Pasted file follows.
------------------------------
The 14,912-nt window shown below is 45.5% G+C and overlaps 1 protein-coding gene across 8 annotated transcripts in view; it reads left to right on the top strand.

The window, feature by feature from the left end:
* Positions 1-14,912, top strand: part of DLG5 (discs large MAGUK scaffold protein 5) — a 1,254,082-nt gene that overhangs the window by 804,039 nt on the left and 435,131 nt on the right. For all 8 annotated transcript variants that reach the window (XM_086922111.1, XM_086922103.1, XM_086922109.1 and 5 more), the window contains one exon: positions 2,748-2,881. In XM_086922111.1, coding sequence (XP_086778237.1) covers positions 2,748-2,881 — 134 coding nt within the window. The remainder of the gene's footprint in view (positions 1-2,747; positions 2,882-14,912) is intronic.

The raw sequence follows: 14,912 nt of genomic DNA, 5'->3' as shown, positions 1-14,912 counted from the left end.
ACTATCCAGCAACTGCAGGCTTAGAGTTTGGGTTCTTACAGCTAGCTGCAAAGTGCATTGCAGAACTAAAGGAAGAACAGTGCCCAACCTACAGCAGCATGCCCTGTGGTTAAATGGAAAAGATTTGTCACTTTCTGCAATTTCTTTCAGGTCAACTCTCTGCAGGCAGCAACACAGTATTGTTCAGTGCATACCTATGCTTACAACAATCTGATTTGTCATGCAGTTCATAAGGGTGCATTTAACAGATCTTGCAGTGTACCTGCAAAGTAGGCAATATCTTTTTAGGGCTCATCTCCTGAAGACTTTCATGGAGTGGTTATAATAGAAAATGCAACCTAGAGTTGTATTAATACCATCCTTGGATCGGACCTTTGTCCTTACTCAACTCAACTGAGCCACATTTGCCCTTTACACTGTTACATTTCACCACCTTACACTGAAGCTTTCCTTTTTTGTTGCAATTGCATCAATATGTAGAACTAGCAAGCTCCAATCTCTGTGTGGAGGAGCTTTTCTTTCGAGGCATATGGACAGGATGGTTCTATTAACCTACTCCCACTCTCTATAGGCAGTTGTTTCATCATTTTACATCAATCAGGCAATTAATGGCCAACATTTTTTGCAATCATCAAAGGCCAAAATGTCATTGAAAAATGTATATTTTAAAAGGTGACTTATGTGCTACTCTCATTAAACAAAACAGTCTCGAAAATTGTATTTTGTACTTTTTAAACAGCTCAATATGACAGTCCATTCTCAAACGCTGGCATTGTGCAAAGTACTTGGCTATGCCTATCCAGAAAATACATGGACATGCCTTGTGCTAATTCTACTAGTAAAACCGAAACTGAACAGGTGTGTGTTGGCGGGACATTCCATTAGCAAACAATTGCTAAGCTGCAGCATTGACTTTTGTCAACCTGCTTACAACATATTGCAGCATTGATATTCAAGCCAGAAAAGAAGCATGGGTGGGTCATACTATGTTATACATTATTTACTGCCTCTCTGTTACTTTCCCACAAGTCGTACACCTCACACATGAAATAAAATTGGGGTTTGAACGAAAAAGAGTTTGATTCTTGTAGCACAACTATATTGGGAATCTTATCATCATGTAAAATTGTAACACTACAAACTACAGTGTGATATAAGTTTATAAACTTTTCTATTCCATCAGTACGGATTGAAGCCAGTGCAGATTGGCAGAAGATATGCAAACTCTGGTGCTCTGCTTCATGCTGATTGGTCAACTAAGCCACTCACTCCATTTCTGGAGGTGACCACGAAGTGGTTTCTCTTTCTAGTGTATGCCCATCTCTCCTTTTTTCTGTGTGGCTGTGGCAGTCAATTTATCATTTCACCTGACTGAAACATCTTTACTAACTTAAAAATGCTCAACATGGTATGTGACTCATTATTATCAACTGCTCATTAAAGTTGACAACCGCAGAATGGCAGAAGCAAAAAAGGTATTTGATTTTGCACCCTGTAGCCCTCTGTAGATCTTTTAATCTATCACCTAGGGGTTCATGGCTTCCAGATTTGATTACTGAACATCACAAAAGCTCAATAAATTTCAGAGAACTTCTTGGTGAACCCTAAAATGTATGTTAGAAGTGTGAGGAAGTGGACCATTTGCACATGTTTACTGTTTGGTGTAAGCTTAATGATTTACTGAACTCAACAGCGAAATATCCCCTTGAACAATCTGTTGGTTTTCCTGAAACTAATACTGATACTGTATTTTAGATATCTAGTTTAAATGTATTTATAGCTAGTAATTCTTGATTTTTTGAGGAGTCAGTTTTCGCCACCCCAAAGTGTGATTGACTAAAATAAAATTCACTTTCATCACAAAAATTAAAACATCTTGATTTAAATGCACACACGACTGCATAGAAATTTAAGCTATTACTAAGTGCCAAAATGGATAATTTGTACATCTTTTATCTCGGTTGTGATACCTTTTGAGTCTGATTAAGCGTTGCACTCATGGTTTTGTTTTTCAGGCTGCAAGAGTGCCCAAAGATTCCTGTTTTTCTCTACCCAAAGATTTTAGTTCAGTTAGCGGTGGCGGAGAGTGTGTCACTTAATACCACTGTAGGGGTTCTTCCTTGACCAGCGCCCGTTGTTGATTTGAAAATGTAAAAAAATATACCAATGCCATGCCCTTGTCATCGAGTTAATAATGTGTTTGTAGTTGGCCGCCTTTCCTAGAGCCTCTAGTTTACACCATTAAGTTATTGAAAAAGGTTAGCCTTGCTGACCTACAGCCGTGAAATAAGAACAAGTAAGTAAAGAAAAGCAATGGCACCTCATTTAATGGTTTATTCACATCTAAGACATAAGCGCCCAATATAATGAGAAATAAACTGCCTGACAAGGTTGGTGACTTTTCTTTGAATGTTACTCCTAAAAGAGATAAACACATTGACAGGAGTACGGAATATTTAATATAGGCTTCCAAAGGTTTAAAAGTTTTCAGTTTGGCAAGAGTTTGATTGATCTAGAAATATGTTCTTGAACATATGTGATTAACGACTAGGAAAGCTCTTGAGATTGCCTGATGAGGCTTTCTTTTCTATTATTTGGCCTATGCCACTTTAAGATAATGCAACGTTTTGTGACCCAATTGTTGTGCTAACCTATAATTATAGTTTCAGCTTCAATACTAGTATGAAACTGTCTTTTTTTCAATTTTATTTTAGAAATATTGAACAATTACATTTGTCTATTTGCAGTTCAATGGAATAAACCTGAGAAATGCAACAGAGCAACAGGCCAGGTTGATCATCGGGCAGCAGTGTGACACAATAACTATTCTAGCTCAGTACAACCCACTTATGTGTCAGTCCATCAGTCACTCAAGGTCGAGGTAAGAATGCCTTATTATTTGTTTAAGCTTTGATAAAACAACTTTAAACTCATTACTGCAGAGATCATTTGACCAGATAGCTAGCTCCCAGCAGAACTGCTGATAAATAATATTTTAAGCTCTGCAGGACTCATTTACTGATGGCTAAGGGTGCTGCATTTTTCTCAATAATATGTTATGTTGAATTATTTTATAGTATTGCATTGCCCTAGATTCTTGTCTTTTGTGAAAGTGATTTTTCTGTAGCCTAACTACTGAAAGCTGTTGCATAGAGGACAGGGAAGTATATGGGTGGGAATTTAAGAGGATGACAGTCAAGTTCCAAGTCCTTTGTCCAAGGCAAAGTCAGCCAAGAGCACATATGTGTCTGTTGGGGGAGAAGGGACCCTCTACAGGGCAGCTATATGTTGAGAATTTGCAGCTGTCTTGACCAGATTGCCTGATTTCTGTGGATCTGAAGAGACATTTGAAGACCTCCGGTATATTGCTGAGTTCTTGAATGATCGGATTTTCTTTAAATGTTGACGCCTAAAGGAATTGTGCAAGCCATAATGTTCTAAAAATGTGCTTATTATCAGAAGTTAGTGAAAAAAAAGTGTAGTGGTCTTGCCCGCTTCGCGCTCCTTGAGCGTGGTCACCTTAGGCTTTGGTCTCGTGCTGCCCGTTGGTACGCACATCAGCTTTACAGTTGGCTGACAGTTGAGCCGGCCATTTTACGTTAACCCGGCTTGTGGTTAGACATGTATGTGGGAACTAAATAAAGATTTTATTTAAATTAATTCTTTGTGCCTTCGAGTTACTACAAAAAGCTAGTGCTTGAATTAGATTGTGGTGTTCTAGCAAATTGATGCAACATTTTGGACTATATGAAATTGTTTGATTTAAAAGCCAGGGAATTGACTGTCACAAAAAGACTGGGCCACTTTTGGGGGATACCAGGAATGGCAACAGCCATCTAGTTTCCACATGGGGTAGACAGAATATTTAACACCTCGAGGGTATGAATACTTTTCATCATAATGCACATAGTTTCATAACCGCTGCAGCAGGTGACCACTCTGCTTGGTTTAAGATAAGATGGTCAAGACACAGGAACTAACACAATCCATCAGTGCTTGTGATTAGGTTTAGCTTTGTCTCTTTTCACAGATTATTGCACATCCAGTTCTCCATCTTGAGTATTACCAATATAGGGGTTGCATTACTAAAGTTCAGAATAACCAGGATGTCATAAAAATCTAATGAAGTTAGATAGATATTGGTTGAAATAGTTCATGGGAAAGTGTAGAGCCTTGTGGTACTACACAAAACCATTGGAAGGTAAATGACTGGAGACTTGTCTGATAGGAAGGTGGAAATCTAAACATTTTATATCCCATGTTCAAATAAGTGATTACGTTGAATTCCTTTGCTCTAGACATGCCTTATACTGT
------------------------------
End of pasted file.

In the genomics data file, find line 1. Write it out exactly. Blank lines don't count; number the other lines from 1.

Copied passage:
The 14,912-nt window shown below is 45.5% G+C and overlaps 1 protein-coding gene across 8 annotated transcripts in view; it reads left to right on the top strand.